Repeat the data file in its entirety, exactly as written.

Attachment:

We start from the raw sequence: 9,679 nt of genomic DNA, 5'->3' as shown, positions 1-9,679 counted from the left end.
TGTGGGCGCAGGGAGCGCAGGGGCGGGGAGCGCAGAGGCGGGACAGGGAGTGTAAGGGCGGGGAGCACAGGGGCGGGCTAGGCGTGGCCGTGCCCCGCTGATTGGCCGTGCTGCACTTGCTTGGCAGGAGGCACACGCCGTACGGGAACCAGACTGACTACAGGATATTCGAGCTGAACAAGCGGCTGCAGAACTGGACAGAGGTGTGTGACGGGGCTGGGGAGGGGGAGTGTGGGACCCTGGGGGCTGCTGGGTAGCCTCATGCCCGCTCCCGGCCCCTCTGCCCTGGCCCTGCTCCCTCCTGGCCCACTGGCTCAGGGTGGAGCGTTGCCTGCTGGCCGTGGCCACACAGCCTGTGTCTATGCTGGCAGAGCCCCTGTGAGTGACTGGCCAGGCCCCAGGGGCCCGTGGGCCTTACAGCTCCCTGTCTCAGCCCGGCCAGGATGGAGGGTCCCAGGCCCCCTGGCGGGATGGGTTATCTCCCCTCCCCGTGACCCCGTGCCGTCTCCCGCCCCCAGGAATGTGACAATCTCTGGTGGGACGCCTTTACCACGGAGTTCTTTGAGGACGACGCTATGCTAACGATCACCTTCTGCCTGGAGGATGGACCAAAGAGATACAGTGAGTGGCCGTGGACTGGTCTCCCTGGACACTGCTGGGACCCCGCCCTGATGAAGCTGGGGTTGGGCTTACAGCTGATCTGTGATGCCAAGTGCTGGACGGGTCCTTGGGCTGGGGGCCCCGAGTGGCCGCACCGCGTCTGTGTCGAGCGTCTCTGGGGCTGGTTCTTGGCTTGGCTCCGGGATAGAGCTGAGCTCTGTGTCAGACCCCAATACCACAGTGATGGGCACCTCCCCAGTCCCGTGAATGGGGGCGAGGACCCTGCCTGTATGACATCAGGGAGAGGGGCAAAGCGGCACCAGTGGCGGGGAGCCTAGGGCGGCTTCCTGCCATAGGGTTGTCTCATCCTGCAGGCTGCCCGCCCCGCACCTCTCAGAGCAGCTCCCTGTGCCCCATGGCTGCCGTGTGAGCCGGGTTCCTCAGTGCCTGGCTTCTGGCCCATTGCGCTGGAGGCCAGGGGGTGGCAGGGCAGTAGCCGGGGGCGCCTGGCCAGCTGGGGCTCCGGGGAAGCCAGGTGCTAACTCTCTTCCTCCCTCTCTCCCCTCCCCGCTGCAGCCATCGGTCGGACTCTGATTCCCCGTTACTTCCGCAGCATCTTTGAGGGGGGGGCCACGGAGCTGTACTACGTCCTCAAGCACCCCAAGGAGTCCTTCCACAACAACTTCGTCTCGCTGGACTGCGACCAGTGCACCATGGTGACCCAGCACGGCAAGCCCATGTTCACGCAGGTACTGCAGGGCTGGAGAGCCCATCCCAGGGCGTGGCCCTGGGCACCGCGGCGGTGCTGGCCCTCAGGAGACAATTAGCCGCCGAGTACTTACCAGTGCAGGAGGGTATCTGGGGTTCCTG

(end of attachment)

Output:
We start from the raw sequence: 9,679 nt of genomic DNA, 5'->3' as shown, positions 1-9,679 counted from the left end.
TGTGGGCGCAGGGAGCGCAGGGGCGGGGAGCGCAGAGGCGGGACAGGGAGTGTAAGGGCGGGGAGCACAGGGGCGGGCTAGGCGTGGCCGTGCCCCGCTGATTGGCCGTGCTGCACTTGCTTGGCAGGAGGCACACGCCGTACGGGAACCAGACTGACTACAGGATATTCGAGCTGAACAAGCGGCTGCAGAACTGGACAGAGGTGTGTGACGGGGCTGGGGAGGGGGAGTGTGGGACCCTGGGGGCTGCTGGGTAGCCTCATGCCCGCTCCCGGCCCCTCTGCCCTGGCCCTGCTCCCTCCTGGCCCACTGGCTCAGGGTGGAGCGTTGCCTGCTGGCCGTGGCCACACAGCCTGTGTCTATGCTGGCAGAGCCCCTGTGAGTGACTGGCCAGGCCCCAGGGGCCCGTGGGCCTTACAGCTCCCTGTCTCAGCCCGGCCAGGATGGAGGGTCCCAGGCCCCCTGGCGGGATGGGTTATCTCCCCTCCCCGTGACCCCGTGCCGTCTCCCGCCCCCAGGAATGTGACAATCTCTGGTGGGACGCCTTTACCACGGAGTTCTTTGAGGACGACGCTATGCTAACGATCACCTTCTGCCTGGAGGATGGACCAAAGAGATACAGTGAGTGGCCGTGGACTGGTCTCCCTGGACACTGCTGGGACCCCGCCCTGATGAAGCTGGGGTTGGGCTTACAGCTGATCTGTGATGCCAAGTGCTGGACGGGTCCTTGGGCTGGGGGCCCCGAGTGGCCGCACCGCGTCTGTGTCGAGCGTCTCTGGGGCTGGTTCTTGGCTTGGCTCCGGGATAGAGCTGAGCTCTGTGTCAGACCCCAATACCACAGTGATGGGCACCTCCCCAGTCCCGTGAATGGGGGCGAGGACCCTGCCTGTATGACATCAGGGAGAGGGGCAAAGCGGCACCAGTGGCGGGGAGCCTAGGGCGGCTTCCTGCCATAGGGTTGTCTCATCCTGCAGGCTGCCCGCCCCGCACCTCTCAGAGCAGCTCCCTGTGCCCCATGGCTGCCGTGTGAGCCGGGTTCCTCAGTGCCTGGCTTCTGGCCCATTGCGCTGGAGGCCAGGGGGTGGCAGGGCAGTAGCCGGGGGCGCCTGGCCAGCTGGGGCTCCGGGGAAGCCAGGTGCTAACTCTCTTCCTCCCTCTCTCCCCTCCCCGCTGCAGCCATCGGTCGGACTCTGATTCCCCGTTACTTCCGCAGCATCTTTGAGGGGGGGGCCACGGAGCTGTACTACGTCCTCAAGCACCCCAAGGAGTCCTTCCACAACAACTTCGTCTCGCTGGACTGCGACCAGTGCACCATGGTGACCCAGCACGGCAAGCCCATGTTCACGCAGGTACTGCAGGGCTGGAGAGCCCATCCCAGGGCGTGGCCCTGGGCACCGCGGCGGTGCTGGCCCTCAGGAGACAATTAGCCGCCGAGTACTTACCAGTGCAGGAGGGTATCTGGGGTTCCTG